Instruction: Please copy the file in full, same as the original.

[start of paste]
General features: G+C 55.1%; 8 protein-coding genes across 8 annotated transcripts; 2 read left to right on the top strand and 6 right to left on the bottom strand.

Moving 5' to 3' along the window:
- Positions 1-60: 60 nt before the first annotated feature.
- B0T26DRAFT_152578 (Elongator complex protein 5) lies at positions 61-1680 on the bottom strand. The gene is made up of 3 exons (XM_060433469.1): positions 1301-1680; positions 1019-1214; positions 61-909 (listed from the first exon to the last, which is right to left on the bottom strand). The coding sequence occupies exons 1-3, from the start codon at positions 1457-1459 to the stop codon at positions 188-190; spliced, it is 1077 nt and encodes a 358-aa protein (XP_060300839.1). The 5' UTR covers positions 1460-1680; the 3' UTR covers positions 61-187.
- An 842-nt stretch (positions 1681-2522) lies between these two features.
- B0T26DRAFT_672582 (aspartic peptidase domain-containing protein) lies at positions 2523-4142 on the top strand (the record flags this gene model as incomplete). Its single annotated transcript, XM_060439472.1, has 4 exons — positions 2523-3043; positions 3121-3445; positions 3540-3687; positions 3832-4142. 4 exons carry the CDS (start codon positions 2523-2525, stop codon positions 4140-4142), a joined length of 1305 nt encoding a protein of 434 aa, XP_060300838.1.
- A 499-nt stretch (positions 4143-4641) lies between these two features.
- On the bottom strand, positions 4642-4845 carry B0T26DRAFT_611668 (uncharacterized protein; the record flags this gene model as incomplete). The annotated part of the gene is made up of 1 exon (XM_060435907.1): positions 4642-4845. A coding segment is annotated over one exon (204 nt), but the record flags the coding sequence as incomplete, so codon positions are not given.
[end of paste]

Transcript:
General features: G+C 55.1%; 8 protein-coding genes across 8 annotated transcripts; 2 read left to right on the top strand and 6 right to left on the bottom strand.

Moving 5' to 3' along the window:
- Positions 1-60: 60 nt before the first annotated feature.
- B0T26DRAFT_152578 (Elongator complex protein 5) lies at positions 61-1680 on the bottom strand. The gene is made up of 3 exons (XM_060433469.1): positions 1301-1680; positions 1019-1214; positions 61-909 (listed from the first exon to the last, which is right to left on the bottom strand). The coding sequence occupies exons 1-3, from the start codon at positions 1457-1459 to the stop codon at positions 188-190; spliced, it is 1077 nt and encodes a 358-aa protein (XP_060300839.1). The 5' UTR covers positions 1460-1680; the 3' UTR covers positions 61-187.
- An 842-nt stretch (positions 1681-2522) lies between these two features.
- B0T26DRAFT_672582 (aspartic peptidase domain-containing protein) lies at positions 2523-4142 on the top strand (the record flags this gene model as incomplete). Its single annotated transcript, XM_060439472.1, has 4 exons — positions 2523-3043; positions 3121-3445; positions 3540-3687; positions 3832-4142. 4 exons carry the CDS (start codon positions 2523-2525, stop codon positions 4140-4142), a joined length of 1305 nt encoding a protein of 434 aa, XP_060300838.1.
- A 499-nt stretch (positions 4143-4641) lies between these two features.
- On the bottom strand, positions 4642-4845 carry B0T26DRAFT_611668 (uncharacterized protein; the record flags this gene model as incomplete). The annotated part of the gene is made up of 1 exon (XM_060435907.1): positions 4642-4845. A coding segment is annotated over one exon (204 nt), but the record flags the coding sequence as incomplete, so codon positions are not given.